Traditionally, utility companies have employed demand response for large loads or deployed centralized energy storage to alleviate the effects of peak demand on the grid. The advent of Internet of Things (IoT) and the proliferation of networked energy devices have opened up new opportunities for coordinated control of smaller residential loads at large scales to achieve similar benefits. In this paper, we present VPeak, an approach that uses residential loads volunteered by their owners for coordinated control by a utility for grid optimizations. Since the use of volunteer resources comes with hard limits on how frequently they can be used by a remote utility, we present machine learning techniques for carefully selecting which days to operate these loads based on expected peak demand. VPeak uses a distributed and heterogeneous pool of volunteer loads to implement flexible peak shaving that can either selectively target hotspots within the distribution network or perform grid-wide peak shaving. Our results show that VPeak is able to shave up to 26% of the total demand when selectively shaving peaks at local hotspots and up to 46.7% of the demand for grid-wide peak shaving.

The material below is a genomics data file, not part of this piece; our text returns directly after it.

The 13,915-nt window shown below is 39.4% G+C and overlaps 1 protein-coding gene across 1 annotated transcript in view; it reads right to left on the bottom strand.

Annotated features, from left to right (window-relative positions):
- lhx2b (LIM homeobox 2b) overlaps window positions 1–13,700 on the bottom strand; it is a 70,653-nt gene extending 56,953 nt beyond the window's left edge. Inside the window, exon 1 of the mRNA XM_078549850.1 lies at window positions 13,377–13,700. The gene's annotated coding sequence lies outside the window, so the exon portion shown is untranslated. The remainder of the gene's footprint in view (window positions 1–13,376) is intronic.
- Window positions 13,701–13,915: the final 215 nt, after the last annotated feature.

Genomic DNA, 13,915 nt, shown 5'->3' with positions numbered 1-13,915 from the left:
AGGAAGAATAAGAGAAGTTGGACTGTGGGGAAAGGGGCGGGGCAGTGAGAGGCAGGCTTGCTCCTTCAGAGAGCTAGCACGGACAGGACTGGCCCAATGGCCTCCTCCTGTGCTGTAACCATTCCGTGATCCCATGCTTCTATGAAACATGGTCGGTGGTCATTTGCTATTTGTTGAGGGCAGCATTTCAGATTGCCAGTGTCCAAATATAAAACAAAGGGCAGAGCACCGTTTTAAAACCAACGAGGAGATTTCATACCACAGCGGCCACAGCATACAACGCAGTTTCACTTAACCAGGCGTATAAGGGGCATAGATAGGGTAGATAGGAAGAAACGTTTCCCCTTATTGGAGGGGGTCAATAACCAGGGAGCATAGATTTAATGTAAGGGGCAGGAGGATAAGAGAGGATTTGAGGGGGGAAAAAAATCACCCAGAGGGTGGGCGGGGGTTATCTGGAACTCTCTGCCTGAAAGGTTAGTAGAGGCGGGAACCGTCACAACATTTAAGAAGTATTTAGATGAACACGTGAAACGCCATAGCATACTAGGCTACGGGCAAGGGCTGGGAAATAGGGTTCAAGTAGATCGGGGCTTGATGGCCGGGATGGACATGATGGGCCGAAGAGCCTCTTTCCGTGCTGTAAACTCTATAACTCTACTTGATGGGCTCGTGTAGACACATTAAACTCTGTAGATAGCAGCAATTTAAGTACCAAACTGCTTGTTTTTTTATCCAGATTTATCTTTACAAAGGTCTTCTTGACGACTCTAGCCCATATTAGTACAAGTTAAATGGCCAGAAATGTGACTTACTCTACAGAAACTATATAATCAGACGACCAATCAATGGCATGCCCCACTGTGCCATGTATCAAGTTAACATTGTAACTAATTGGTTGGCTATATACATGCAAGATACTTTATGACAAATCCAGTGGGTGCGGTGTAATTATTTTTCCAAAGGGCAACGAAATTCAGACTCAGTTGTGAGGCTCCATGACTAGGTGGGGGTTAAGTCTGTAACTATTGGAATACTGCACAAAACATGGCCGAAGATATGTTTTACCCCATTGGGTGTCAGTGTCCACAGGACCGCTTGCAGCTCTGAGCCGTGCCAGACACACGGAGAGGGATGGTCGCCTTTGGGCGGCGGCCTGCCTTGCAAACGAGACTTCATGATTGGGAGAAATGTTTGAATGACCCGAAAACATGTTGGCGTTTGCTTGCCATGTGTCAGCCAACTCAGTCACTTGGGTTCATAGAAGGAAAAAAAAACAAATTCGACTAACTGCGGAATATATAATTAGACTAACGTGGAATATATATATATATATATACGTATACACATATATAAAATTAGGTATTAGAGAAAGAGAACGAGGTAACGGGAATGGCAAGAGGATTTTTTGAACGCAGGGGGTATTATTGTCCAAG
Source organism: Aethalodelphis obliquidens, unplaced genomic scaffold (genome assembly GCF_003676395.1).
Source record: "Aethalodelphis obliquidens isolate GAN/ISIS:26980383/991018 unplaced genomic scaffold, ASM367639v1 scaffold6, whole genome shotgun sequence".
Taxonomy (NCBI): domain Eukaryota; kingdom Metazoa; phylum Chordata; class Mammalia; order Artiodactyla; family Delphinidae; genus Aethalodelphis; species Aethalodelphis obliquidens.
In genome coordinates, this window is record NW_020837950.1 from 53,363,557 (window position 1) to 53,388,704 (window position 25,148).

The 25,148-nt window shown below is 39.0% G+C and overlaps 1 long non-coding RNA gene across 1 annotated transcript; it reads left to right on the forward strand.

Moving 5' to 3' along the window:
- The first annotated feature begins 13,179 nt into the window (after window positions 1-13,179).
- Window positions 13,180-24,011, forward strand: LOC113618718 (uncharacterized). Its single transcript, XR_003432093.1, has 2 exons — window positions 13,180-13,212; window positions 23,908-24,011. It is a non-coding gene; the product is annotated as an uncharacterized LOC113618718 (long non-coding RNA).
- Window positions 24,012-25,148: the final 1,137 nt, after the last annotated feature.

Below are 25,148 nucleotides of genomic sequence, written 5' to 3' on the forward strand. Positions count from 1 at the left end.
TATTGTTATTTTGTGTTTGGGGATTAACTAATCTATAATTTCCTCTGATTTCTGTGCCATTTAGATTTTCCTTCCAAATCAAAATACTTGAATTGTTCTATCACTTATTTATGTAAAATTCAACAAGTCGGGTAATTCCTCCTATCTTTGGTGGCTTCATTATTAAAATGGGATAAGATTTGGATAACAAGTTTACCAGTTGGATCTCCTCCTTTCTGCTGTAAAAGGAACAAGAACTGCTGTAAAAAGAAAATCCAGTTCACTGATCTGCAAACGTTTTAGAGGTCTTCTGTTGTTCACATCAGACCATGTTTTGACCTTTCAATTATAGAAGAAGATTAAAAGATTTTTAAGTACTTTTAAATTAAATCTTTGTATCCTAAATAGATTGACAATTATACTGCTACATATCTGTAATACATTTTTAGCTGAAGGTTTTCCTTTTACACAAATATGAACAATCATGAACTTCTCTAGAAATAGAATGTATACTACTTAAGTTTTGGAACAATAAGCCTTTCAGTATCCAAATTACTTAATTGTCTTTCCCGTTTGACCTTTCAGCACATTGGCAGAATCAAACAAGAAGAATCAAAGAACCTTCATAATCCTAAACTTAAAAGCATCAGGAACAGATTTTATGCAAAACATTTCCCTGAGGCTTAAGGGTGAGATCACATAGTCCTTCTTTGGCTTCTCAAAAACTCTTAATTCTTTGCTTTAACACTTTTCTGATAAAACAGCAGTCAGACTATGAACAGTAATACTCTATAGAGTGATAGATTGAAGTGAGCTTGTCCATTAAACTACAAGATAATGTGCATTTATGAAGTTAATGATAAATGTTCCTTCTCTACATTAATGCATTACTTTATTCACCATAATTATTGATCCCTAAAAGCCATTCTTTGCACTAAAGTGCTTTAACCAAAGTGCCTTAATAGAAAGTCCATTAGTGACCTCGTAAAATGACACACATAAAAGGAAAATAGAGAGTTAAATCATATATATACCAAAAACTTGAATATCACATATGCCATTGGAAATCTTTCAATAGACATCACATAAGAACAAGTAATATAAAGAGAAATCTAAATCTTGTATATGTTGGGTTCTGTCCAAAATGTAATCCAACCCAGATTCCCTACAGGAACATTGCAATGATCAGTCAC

Journal or Book Title
Proceedings of the 8th ACM International Conference on Systems for Energy-Efficient Buildings, Cities, and Transportation